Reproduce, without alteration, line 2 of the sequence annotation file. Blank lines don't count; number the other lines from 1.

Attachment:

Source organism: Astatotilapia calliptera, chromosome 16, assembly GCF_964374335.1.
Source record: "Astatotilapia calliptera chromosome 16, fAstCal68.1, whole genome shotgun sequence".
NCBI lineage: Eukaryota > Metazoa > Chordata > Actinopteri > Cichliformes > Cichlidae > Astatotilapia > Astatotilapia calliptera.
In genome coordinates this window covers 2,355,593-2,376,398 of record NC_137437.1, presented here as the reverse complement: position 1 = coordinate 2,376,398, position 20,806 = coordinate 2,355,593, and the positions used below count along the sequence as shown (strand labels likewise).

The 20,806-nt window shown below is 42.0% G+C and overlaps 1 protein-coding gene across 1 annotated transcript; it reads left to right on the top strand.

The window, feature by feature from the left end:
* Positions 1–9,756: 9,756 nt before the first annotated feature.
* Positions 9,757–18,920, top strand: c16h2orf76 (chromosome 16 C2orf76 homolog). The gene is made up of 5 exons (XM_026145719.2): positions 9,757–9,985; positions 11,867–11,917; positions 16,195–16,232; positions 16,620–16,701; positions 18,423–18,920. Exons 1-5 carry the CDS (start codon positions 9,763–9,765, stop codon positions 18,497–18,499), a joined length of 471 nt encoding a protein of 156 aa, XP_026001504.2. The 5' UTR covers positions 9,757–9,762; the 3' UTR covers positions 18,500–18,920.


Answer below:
Source record: "Astatotilapia calliptera chromosome 16, fAstCal68.1, whole genome shotgun sequence".